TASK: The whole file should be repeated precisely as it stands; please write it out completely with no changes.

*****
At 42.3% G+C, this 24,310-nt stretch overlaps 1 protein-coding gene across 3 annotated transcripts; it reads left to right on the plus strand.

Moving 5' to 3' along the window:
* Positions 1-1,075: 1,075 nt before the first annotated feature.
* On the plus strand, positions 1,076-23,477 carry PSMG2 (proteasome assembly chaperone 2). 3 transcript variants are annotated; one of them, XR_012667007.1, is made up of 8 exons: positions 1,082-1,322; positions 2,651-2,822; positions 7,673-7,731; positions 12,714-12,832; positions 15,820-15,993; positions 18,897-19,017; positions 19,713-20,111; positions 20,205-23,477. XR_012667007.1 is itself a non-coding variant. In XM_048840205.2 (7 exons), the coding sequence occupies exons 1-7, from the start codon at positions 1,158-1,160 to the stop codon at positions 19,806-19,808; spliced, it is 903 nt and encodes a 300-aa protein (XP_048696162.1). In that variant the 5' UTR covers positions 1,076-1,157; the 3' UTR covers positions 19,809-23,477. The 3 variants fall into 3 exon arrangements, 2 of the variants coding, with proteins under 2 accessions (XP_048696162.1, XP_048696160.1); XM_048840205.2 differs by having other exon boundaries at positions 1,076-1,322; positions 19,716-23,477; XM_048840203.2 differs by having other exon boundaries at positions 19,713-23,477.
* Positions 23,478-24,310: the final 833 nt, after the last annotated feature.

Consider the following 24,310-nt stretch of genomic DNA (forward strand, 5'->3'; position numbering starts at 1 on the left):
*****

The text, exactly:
At 42.3% G+C, this 24,310-nt stretch overlaps 1 protein-coding gene across 3 annotated transcripts; it reads left to right on the plus strand.

Moving 5' to 3' along the window:
* Positions 1-1,075: 1,075 nt before the first annotated feature.
* On the plus strand, positions 1,076-23,477 carry PSMG2 (proteasome assembly chaperone 2). 3 transcript variants are annotated; one of them, XR_012667007.1, is made up of 8 exons: positions 1,082-1,322; positions 2,651-2,822; positions 7,673-7,731; positions 12,714-12,832; positions 15,820-15,993; positions 18,897-19,017; positions 19,713-20,111; positions 20,205-23,477. XR_012667007.1 is itself a non-coding variant. In XM_048840205.2 (7 exons), the coding sequence occupies exons 1-7, from the start codon at positions 1,158-1,160 to the stop codon at positions 19,806-19,808; spliced, it is 903 nt and encodes a 300-aa protein (XP_048696162.1). In that variant the 5' UTR covers positions 1,076-1,157; the 3' UTR covers positions 19,809-23,477. The 3 variants fall into 3 exon arrangements, 2 of the variants coding, with proteins under 2 accessions (XP_048696162.1, XP_048696160.1); XM_048840205.2 differs by having other exon boundaries at positions 1,076-1,322; positions 19,716-23,477; XM_048840203.2 differs by having other exon boundaries at positions 19,713-23,477.
* Positions 23,478-24,310: the final 833 nt, after the last annotated feature.

Consider the following 24,310-nt stretch of genomic DNA (forward strand, 5'->3'; position numbering starts at 1 on the left):